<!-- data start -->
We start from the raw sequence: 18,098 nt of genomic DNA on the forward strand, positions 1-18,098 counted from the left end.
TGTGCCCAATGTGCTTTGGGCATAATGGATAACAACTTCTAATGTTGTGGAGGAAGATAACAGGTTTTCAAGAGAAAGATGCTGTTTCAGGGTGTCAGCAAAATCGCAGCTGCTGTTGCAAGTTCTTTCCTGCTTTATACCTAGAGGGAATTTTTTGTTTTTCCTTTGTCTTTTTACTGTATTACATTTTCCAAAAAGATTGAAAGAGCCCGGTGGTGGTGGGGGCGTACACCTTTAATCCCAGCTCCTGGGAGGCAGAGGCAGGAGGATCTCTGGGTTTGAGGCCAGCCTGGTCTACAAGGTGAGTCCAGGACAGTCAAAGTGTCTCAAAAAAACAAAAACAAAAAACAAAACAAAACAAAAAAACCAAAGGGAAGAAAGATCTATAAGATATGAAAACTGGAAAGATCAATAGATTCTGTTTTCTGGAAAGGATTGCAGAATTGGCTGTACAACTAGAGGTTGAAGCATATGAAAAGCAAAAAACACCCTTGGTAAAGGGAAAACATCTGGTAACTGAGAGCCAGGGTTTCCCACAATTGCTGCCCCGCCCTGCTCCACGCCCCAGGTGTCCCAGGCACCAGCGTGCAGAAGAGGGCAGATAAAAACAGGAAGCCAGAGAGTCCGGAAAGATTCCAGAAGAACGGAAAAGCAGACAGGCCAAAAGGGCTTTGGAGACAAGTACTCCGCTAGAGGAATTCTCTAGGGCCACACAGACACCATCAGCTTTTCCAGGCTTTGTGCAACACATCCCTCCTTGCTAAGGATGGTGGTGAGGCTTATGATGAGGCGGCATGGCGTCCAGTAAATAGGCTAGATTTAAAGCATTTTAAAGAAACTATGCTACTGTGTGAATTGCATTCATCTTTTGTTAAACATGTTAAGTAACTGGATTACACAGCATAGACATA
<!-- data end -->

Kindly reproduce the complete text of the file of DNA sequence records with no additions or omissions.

We start from the raw sequence: 18,098 nt of genomic DNA on the forward strand, positions 1-18,098 counted from the left end.
TGTGCCCAATGTGCTTTGGGCATAATGGATAACAACTTCTAATGTTGTGGAGGAAGATAACAGGTTTTCAAGAGAAAGATGCTGTTTCAGGGTGTCAGCAAAATCGCAGCTGCTGTTGCAAGTTCTTTCCTGCTTTATACCTAGAGGGAATTTTTTGTTTTTCCTTTGTCTTTTTACTGTATTACATTTTCCAAAAAGATTGAAAGAGCCCGGTGGTGGTGGGGGCGTACACCTTTAATCCCAGCTCCTGGGAGGCAGAGGCAGGAGGATCTCTGGGTTTGAGGCCAGCCTGGTCTACAAGGTGAGTCCAGGACAGTCAAAGTGTCTCAAAAAAACAAAAACAAAAAACAAAACAAAACAAAAAAACCAAAGGGAAGAAAGATCTATAAGATATGAAAACTGGAAAGATCAATAGATTCTGTTTTCTGGAAAGGATTGCAGAATTGGCTGTACAACTAGAGGTTGAAGCATATGAAAAGCAAAAAACACCCTTGGTAAAGGGAAAACATCTGGTAACTGAGAGCCAGGGTTTCCCACAATTGCTGCCCCGCCCTGCTCCACGCCCCAGGTGTCCCAGGCACCAGCGTGCAGAAGAGGGCAGATAAAAACAGGAAGCCAGAGAGTCCGGAAAGATTCCAGAAGAACGGAAAAGCAGACAGGCCAAAAGGGCTTTGGAGACAAGTACTCCGCTAGAGGAATTCTCTAGGGCCACACAGACACCATCAGCTTTTCCAGGCTTTGTGCAACACATCCCTCCTTGCTAAGGATGGTGGTGAGGCTTATGATGAGGCGGCATGGCGTCCAGTAAATAGGCTAGATTTAAAGCATTTTAAAGAAACTATGCTACTGTGTGAATTGCATTCATCTTTTGTTAAACATGTTAAGTAACTGGATTACACAGCATAGACATA